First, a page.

While expats are likely to experience some culture shock in the UAE, the country epitomises a true melting pot of cultures. With the expat community accounting for nearly 80 percent of the UAE’s population, many foreigners who relocate here quickly slide into a somewhat insular niche made up of fellow expats.

The majority of the local population is Muslim, and the country operates according to Islamic traditions; expats will need to make sure they’re familiar with local customs and behaviour. While non-Muslims are not expected to comply with the Islamic code that stratifies the local culture in the UAE, they are obligated to respect it, which, in itself, can take some getting used to.


Religion in the UAE

Crowd gathered in mosque foyer

Islam is the official religion of the UAE, and the majority of Emiratis are Muslim. That said, the right to freedom of religion is respected, and there is very little interference in the practice of other religions in the country.

Non-Muslim religious groups can own their own land and build houses of worship where they can practice their religion, but it’s illegal to proselytise in the UAE.

One of the most considerable adjustments to life in the UAE is getting used to the five daily calls to prayer, each of which lasts a few minutes. Most mosques are co-ordinated. On Fridays at about noon, a congregational prayer known as salaat al-Jumu’ah takes place and is considerably longer.

The prayer can be heard on the street, in homes, at work, on the radio and television and even in malls. For newcomers, it can be a repeated reminder of their new surroundings.

Ramadan

During the holy month of Ramadan, Muslims fast from sunrise to sunset. During this time, it's forbidden to eat, drink and smoke in public out of respect for the Islamic practice, though non-Muslims may do so in private. Those not complying with this may face prosecution. Muslims break the day’s fast at sundown with a traditional feast called Iftar.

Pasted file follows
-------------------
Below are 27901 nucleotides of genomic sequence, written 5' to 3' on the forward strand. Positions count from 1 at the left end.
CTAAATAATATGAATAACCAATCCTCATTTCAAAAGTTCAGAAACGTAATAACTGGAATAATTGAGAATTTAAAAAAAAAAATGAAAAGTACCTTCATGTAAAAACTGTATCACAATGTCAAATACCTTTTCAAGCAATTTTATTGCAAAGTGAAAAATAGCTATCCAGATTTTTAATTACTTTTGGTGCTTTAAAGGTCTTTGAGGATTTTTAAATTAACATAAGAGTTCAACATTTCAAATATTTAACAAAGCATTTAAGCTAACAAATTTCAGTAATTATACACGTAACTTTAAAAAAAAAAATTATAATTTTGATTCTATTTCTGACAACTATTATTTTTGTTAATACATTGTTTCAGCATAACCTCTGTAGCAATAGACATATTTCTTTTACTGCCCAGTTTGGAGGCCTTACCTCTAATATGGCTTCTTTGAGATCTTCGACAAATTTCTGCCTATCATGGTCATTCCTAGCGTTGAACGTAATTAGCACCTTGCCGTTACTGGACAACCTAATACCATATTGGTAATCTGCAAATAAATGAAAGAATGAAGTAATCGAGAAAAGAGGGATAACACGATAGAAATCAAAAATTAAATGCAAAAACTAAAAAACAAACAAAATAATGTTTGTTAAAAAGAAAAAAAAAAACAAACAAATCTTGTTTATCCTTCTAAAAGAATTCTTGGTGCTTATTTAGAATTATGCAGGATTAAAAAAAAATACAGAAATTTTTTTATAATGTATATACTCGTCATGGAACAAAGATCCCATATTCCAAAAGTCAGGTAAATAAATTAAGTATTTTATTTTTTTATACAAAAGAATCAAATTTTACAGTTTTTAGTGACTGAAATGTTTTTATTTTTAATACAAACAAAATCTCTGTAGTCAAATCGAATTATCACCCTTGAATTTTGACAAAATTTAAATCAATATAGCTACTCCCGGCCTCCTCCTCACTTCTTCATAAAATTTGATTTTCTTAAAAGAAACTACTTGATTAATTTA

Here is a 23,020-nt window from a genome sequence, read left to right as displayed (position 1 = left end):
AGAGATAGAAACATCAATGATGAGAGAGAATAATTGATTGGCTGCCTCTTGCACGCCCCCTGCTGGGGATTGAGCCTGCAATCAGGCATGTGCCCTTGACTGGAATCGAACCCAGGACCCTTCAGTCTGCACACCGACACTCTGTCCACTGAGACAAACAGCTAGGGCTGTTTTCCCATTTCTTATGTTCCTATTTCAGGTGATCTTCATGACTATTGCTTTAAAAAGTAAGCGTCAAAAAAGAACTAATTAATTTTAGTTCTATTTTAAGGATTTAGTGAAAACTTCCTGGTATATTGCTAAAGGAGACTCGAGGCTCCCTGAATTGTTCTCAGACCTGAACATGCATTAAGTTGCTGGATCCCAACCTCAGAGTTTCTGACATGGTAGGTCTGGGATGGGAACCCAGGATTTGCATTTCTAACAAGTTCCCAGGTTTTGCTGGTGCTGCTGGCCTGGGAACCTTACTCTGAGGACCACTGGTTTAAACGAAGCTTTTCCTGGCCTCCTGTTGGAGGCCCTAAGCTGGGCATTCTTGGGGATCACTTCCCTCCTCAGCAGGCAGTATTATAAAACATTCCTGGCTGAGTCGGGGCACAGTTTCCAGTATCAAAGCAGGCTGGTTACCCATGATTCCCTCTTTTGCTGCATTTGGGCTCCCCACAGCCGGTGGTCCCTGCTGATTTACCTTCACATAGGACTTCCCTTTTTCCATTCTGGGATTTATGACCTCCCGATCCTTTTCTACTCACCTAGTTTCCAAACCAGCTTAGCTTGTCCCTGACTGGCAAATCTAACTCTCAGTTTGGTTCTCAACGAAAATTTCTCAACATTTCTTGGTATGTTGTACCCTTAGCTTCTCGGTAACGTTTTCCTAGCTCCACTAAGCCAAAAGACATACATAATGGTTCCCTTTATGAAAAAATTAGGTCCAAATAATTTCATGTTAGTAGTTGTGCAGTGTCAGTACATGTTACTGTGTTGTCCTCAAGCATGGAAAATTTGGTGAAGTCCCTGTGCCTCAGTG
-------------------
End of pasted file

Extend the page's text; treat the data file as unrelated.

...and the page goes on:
LGBTQ+ in the UAE

the legal framework in the UAE strictly prohibits any form of sexual relations outside of heterosexual marriage. Furthermore, any behaviour or dress that is considered to be against Islamic principles and the country’s cultural norms can result in legal consequences, including imprisonment and deportation.

Read more about Being LGBTQ+ in the UAE.


Drinking and drugs in the UAE

Although the UAE once had numerous restrictions concerning the purchase and consumption of alcohol, these have recently been relaxed. Expats no longer need a special alcohol licence to purchase, transport or possess alcohol for consumption at home. Drinking in licensed public establishments such as bars is legal for patrons over the age of 21.

It’s strictly illegal and forbidden to bring drugs into the UAE. Even the slightest residual amount can result in arrest, a four-year imprisonment and then deportation. This is not a law to take lightly.

Expats bringing prescription drugs to the UAE should bring a doctor’s note and stick well below the legal limit of what quantity of medication can be brought in.


Men and women in the UAE

Public decency laws in the UAE can be somewhat unclear, but some types of public affection may be considered indecent. It’s generally best to err on the side of caution and keep public displays of affection to a minimum.

Men should not be surprised if women in the UAE opt to sit away from them. Conversely, men in the UAE will sometimes move away from women out of respect for them.

Previously, cohabitation between unmarried couples was illegal in the UAE. As part of recent law revisions, this is no longer the case, and unmarried couples are free to live together.

Expat Health Insurance

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